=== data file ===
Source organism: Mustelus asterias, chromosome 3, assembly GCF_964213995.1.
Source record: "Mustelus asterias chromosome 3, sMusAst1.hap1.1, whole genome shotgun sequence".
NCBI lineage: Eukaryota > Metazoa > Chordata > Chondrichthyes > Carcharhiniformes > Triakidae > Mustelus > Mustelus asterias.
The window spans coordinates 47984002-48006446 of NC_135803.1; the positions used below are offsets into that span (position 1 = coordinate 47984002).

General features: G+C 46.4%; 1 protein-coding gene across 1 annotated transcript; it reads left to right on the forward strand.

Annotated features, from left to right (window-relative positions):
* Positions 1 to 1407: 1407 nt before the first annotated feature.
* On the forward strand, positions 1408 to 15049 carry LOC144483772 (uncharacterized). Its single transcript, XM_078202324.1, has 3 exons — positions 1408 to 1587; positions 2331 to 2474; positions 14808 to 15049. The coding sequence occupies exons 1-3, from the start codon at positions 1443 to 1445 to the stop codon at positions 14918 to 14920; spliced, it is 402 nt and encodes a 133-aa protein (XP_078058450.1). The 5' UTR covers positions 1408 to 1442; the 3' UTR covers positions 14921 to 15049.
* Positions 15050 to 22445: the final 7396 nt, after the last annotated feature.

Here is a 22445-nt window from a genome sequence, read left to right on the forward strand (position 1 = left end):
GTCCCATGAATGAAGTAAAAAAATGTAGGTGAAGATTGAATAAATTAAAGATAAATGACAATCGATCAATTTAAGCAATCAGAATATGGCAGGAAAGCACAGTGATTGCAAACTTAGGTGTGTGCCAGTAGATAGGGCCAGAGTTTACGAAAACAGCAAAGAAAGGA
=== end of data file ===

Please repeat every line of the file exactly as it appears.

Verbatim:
Source organism: Mustelus asterias, chromosome 3, assembly GCF_964213995.1.
Source record: "Mustelus asterias chromosome 3, sMusAst1.hap1.1, whole genome shotgun sequence".
NCBI lineage: Eukaryota > Metazoa > Chordata > Chondrichthyes > Carcharhiniformes > Triakidae > Mustelus > Mustelus asterias.
The window spans coordinates 47984002-48006446 of NC_135803.1; the positions used below are offsets into that span (position 1 = coordinate 47984002).

General features: G+C 46.4%; 1 protein-coding gene across 1 annotated transcript; it reads left to right on the forward strand.

Annotated features, from left to right (window-relative positions):
* Positions 1 to 1407: 1407 nt before the first annotated feature.
* On the forward strand, positions 1408 to 15049 carry LOC144483772 (uncharacterized). Its single transcript, XM_078202324.1, has 3 exons — positions 1408 to 1587; positions 2331 to 2474; positions 14808 to 15049. The coding sequence occupies exons 1-3, from the start codon at positions 1443 to 1445 to the stop codon at positions 14918 to 14920; spliced, it is 402 nt and encodes a 133-aa protein (XP_078058450.1). The 5' UTR covers positions 1408 to 1442; the 3' UTR covers positions 14921 to 15049.
* Positions 15050 to 22445: the final 7396 nt, after the last annotated feature.

Here is a 22445-nt window from a genome sequence, read left to right on the forward strand (position 1 = left end):
GTCCCATGAATGAAGTAAAAAAATGTAGGTGAAGATTGAATAAATTAAAGATAAATGACAATCGATCAATTTAAGCAATCAGAATATGGCAGGAAAGCACAGTGATTGCAAACTTAGGTGTGTGCCAGTAGATAGGGCCAGAGTTTACGAAAACAGCAAAGAAAGGA